Money management: Protect your financial privacy
What steps have you taken to keep your financial information and personal records confidential?
You may be surprised to learn how many honest — and dishonest — people could have access to the details of your financial life. If you want to maintain better control over your privacy, the Minnesota Society of CPAs offers these tips on how to safeguard your information.
Fend off “phishing”
According to the Federal Trade Commission, identity theft is the top consumer complaint that the agency receives. One of the most common tricks that identity thieves use is “phishing.” The scammer sends e-mails that appear to be from a financial institution, a popular online retailer or even federal agencies, such as the Internal Revenue Service. The e-mails ask the recipient to supply personal information such as a bank account number or Social Security number that is later used to make fraudulent transactions or commit other crimes.
It’s important to keep in mind that, as a general rule, most legitimate organizations do not ever ask you to supply personal information in e-mails. If you receive a message asking for private data, you should not reply, nor should you click on any links in the e-mail.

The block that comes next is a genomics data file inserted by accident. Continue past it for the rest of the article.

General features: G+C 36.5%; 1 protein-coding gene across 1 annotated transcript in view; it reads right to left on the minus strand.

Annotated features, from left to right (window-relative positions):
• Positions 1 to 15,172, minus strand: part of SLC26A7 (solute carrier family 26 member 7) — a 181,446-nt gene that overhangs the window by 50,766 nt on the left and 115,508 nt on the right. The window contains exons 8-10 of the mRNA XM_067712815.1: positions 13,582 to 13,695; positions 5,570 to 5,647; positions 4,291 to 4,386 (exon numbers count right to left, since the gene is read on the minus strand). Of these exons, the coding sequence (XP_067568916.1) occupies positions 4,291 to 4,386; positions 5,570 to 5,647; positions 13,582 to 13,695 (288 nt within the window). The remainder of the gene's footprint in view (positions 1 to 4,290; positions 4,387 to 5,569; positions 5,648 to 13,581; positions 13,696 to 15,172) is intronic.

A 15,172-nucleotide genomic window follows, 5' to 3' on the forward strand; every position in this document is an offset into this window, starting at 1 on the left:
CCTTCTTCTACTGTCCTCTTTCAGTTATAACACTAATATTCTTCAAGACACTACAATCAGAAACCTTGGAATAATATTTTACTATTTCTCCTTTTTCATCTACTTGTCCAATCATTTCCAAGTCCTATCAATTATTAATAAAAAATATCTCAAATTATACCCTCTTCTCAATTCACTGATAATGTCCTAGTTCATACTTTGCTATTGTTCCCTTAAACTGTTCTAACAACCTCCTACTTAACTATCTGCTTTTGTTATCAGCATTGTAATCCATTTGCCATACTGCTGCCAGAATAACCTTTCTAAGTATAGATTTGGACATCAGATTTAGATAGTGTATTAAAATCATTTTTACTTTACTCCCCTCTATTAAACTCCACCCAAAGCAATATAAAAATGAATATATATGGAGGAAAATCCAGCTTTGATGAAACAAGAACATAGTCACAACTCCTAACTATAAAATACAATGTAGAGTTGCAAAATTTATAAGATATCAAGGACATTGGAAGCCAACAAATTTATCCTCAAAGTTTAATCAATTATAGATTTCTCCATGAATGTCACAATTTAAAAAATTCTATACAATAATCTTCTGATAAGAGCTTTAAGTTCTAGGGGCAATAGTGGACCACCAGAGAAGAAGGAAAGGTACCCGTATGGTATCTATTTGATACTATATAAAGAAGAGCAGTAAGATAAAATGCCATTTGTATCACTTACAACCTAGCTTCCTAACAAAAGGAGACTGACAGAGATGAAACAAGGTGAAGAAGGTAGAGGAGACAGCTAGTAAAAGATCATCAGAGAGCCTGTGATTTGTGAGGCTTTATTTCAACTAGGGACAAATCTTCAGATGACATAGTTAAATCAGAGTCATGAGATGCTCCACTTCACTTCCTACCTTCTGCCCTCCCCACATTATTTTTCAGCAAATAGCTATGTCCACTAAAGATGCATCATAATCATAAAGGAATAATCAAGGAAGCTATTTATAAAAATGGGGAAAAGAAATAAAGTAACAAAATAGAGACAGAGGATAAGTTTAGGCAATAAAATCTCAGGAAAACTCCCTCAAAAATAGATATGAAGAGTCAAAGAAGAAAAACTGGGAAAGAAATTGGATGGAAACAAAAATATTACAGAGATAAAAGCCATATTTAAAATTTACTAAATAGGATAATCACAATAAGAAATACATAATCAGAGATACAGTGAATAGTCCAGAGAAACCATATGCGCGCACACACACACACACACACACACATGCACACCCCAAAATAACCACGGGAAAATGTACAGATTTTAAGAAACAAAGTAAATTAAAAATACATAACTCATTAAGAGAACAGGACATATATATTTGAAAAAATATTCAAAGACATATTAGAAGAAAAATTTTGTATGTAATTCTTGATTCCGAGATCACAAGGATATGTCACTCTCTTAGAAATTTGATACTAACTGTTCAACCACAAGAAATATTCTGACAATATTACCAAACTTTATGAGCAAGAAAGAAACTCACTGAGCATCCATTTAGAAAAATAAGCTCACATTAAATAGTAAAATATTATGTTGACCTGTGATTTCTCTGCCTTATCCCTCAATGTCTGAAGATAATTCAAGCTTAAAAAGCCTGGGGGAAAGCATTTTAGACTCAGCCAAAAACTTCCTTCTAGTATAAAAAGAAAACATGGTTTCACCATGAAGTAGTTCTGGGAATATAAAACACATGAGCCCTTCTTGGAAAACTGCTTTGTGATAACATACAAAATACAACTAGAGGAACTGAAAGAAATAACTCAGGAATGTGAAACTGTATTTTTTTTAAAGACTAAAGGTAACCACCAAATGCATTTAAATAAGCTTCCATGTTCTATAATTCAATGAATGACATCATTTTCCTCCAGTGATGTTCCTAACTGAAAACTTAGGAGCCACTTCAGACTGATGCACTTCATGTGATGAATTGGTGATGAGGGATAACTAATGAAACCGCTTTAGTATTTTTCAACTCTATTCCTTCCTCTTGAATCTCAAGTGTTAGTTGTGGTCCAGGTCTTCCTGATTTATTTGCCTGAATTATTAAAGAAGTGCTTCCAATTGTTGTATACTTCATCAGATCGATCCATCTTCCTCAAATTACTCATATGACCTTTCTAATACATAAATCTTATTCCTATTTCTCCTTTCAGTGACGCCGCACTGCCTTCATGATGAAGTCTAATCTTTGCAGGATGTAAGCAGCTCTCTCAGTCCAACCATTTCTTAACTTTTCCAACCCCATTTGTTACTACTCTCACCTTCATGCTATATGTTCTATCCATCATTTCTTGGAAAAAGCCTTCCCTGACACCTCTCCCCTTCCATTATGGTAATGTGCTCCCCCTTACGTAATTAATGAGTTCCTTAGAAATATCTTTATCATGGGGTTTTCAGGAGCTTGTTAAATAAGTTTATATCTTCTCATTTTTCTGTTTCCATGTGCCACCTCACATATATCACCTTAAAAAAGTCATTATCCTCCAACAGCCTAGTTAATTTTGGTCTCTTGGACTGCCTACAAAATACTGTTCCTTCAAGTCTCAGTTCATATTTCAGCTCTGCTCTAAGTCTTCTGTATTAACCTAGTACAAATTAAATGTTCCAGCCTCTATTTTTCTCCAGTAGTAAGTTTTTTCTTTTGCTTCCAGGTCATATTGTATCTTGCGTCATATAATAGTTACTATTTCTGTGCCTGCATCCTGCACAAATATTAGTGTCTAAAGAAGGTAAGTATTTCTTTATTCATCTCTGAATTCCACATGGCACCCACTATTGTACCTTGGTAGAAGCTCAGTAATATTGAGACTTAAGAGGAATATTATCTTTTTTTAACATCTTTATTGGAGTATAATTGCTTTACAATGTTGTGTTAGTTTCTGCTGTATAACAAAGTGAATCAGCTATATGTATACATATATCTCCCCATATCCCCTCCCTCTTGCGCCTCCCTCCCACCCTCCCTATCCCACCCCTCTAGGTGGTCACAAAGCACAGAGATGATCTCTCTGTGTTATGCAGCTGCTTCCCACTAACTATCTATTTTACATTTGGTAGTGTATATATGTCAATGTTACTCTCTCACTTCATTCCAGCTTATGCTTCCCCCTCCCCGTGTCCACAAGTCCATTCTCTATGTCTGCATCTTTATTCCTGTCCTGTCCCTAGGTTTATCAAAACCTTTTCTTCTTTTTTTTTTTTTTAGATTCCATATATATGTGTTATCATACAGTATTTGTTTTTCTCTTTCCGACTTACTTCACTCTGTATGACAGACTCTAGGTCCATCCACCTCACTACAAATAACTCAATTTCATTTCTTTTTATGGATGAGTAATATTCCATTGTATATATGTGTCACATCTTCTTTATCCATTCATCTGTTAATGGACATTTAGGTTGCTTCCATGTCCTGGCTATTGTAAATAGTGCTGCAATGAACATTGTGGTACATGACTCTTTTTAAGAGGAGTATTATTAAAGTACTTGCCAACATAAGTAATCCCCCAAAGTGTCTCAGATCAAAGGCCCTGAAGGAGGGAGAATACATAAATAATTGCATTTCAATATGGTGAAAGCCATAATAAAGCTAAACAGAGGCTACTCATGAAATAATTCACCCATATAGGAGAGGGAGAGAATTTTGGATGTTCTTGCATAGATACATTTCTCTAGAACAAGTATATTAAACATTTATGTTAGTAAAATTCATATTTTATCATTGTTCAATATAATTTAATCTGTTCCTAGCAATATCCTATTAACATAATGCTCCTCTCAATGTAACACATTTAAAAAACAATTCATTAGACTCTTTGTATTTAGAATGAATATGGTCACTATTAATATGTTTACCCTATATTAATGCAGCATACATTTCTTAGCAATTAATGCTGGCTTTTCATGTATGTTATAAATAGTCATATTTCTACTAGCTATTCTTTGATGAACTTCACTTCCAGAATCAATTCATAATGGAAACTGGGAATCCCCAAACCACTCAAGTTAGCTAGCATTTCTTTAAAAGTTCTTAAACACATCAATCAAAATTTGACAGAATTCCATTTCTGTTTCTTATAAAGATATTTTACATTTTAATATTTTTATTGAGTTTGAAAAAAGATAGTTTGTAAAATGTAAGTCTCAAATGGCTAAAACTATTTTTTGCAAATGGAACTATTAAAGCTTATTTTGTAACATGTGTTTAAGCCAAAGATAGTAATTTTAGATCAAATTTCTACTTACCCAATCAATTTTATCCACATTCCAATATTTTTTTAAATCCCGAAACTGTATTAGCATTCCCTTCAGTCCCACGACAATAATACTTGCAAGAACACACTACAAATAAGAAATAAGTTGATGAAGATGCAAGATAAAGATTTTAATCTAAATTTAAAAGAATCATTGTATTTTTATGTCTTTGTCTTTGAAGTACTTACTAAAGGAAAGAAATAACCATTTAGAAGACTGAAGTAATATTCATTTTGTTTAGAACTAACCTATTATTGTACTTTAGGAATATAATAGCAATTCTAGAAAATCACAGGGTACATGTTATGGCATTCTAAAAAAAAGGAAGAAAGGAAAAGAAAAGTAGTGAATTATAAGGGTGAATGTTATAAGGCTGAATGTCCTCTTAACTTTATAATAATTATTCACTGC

CPAs advise that these scams are not limited to the computer. Some fraudsters pretending to be a bank or other legitimate organization may send text messages to your cell phone asking for personal information. Others call their intended victims, claiming to be a bank employee who needs to “verify” financial data. If you are uncertain about how to respond, the best idea is to call the organization directly to find out whether the request is legitimate.
To learn more about identity theft, the FTC Web site has information at www.ftc.gov/idtheft.
While identity theft is a serious concern, other issues may threaten your financial confidentiality. Under federal law, banks, insurance companies and other financial institutions must tell you about their privacy policies. That includes revealing what kind of information they collect about their customers, how they protect that information and whether they share your data with other businesses.
The law allows these institutions to reveal or even sell your personal information to other businesses unless you “opt out,” by specifically telling the organization that you don’t want them to share your data. The information they are allowed to reveal can include your name, address and Social Security number, as well as your assets, income — including child support payments — outstanding debt, mortgage payments and more.
Once a year, financial institutions are required to send you a notice that details their privacy policies and offers you the chance to opt out of their information-sharing practices. Be sure to review these notices when you get them, and to let the organization know that you would like to opt out if you’re uncomfortable having your personal data passed on to other businesses. If the privacy notice tells you that the organization does not share information with third parties, then you don’t have to take any steps to opt out.